The prospect of midsummer misery as Britain grinds to a halt amid a paralysing series of rail strikes is the main story for most of the papers on Tuesday.
“Britain runs into the buffers”, says the splash headline in the Timeswhich reports that although the strikes are planned for Tuesday, Thursday and Saturday, they are likely to cause disruptions for the whole week thanks to timetable disruptions.
The Guardian’s lead story is headlined “PM inflames rail dispute with strike-breaker threat” with a report that Boris Johnson is preparing to line up temporary agency workers to use as strike breakers.
Along with the other titles, the paper also reports on Johnson’s comments that public sector workers should exercise restraint in their pay demands in order to keep inflation down, contradicting what he said earlier in the year about wanting a “high wage economy”.
The Telegraph treats this angle a bit differently in its lead story, which has the headline “PM: Unions harming those they are meant to help”.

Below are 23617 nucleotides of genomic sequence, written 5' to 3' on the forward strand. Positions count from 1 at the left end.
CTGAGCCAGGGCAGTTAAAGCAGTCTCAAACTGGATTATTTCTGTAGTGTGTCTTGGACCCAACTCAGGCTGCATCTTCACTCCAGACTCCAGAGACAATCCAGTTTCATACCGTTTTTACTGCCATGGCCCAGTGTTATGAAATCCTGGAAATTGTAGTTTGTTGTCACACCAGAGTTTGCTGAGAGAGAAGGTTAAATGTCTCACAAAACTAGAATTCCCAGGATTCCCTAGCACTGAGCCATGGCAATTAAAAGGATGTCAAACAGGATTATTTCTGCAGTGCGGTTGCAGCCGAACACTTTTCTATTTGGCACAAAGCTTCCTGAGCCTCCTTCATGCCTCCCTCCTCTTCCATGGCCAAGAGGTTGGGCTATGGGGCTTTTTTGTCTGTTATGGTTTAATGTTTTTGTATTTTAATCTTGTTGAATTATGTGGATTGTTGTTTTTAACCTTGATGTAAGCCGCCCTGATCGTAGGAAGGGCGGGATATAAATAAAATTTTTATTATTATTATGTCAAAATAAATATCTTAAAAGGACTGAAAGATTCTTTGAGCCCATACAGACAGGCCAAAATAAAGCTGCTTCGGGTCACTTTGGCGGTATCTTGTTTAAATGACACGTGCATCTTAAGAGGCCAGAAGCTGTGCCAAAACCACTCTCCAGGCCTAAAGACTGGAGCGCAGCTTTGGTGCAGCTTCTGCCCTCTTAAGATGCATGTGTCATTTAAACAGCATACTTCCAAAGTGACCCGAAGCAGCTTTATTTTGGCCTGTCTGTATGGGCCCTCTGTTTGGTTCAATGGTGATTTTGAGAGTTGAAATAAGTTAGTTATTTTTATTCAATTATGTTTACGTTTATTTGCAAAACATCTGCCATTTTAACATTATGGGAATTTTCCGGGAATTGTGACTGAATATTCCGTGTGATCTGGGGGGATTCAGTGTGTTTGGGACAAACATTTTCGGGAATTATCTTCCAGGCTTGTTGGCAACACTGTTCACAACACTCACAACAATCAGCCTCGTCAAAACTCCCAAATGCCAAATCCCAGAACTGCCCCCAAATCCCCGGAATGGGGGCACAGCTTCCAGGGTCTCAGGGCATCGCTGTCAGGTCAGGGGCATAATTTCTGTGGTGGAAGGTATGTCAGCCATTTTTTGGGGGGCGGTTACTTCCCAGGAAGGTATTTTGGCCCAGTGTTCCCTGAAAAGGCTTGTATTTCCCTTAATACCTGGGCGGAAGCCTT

It’s a similar angle for the Express, which also highlights the prime minister’s comments about pay after the RMT rail union rejected a 3% pay offer. “Boris: time for ‘sensible’ pay deals to ease cost cisis”, says the main head.
The Financial Times reports on concerns in the business community that the strikes could derail the economy. “Business fears rail strike’s cost as prospect grows of more walkouts”, it says.
The Mail likens the shutdown to pandemic lockdowns, saying the hospitality sector is worried that it could cost firms £1bn in lost revenue. “Strikes are a £1 billion lockdown for Britain”, its splash headline reads.
The Mirror broadens things out from just the railways to paint a picture of a country with problems right across all modes of transport. The words “Planes Trains Automobiles” are lined up on the front page with the word “crisis” tagged on to each one as it reports on the cancellation of flights, the rail shutdown and another rise in petrol prices. It says the transport secretary, Grant Shapps, “hasn’t lifted a finger” to try to resolve the rail dispute.
The strike means the Metro freesheet is unlikely to reach many commuters this week and it reports “It’s all going a bit loco”, while the London freebie City AM says “Cancelled”.
The i says it has learned that the government, in contrast to its calls for public sector pay restraint, has asked ministers to lift restrictions on “top City pay” in order to show overseas high-fliers the “benefits of Brexit”.